Chiptune is a genre of music made using the sound chips from vintage computers and video game consoles. In the 8-bit and 16-bit eras, those chips were rudimentary and could only produce basic bleeps and bloops. The result was very distinct sound, and that sonic signature is now nostalgic for many of us. By composing new music and playing it through those vintage chips, you get music that tickles our nostalgic fancy. Chiptune music can be created with just about any of those old chips, but Adil Soubki has a guide on how to utilize the Nintendo Game Boy’s audio capabilities specifically.
The original Nintendo Game Boy did not have a separate, dedicated sound chip. Instead, the sound generation is handled within the main MCU (MicroController Unit). It has two pulse wave generators, a 4-bit PCM wave sample, and a noise generator. The device itself only has a single monaural speaker, but stereo is available through the headphone port. Because there isn’t a dedicated chip to access, commands have to be sent to the MCU to produce specific sounds. Normally, those would come from the game cartridge. To make it possible to send commands on-demand, Soubki built a special cartridge adapter.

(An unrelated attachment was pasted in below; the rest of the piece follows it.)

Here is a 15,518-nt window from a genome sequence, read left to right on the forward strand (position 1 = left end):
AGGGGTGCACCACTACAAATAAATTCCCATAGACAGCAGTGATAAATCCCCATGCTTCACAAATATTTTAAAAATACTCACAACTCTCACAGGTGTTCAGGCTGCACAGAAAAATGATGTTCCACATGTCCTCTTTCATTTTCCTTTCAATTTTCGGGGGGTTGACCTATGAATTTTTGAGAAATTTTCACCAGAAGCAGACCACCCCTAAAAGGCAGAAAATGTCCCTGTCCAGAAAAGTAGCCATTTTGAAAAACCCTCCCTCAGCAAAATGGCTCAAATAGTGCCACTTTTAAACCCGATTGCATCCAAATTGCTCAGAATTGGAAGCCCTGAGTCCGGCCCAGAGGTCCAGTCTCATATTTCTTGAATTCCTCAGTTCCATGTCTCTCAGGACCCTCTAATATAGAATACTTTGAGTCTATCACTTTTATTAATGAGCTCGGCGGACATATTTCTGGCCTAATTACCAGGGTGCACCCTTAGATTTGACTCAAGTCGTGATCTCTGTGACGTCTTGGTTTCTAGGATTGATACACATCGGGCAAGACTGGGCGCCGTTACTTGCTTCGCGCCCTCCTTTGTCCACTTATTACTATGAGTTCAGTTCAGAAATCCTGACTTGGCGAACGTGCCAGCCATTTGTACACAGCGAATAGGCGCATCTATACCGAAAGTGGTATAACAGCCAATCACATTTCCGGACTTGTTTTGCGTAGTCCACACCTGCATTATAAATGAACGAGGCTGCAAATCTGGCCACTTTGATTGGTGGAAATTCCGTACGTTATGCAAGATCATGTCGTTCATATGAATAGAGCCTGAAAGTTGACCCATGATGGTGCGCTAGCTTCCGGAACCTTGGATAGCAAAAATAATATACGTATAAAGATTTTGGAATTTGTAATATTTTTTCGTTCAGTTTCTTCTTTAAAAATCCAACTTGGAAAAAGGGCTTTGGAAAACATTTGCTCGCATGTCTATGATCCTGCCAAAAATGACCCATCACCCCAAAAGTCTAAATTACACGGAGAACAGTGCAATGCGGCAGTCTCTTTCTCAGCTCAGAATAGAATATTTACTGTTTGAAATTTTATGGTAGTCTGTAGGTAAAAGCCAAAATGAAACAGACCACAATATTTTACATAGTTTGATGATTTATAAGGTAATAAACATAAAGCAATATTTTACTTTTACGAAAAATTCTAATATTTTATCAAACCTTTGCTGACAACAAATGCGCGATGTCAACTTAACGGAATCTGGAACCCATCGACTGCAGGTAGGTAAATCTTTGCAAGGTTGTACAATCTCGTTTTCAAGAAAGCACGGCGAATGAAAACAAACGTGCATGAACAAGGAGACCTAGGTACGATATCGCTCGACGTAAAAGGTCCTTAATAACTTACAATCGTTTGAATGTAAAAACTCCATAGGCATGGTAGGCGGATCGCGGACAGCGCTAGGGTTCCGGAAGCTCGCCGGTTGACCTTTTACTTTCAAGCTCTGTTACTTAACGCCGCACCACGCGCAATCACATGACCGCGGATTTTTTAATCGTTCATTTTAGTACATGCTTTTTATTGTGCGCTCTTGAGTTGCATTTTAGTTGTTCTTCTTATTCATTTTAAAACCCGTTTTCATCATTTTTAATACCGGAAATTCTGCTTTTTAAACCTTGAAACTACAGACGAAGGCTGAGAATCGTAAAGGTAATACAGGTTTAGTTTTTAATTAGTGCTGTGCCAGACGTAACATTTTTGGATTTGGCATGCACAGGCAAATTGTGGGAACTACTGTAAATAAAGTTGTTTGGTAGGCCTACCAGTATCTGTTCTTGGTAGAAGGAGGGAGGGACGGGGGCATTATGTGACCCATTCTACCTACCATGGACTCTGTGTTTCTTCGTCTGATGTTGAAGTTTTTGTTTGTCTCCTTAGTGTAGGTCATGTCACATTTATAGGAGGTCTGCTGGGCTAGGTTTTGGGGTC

The three primary components of that adapter are a Teensy 3.5 board, a TinyFPGA BX, and an AT28C256 EEPROM chip. The FPGA is configured to act as dual-port RAM. That means data can be sent to it from the Teensy and also accessed by the Game Boy to load commands. The Game Boy cartridge code is stored on the EEPROM chip. Whenever the user wants (such as when a keyboard button is pressed), the Teensy can inject data into the FPGA dual-port RAM where it can be read by the Game Boy. That data can be a command to produce a desired sound. Soubki currently has it setup to load MIDI music from a computer connected to the Teensy, but it would also be possible to set it up to work with a MIDI keyboard to play music in real time.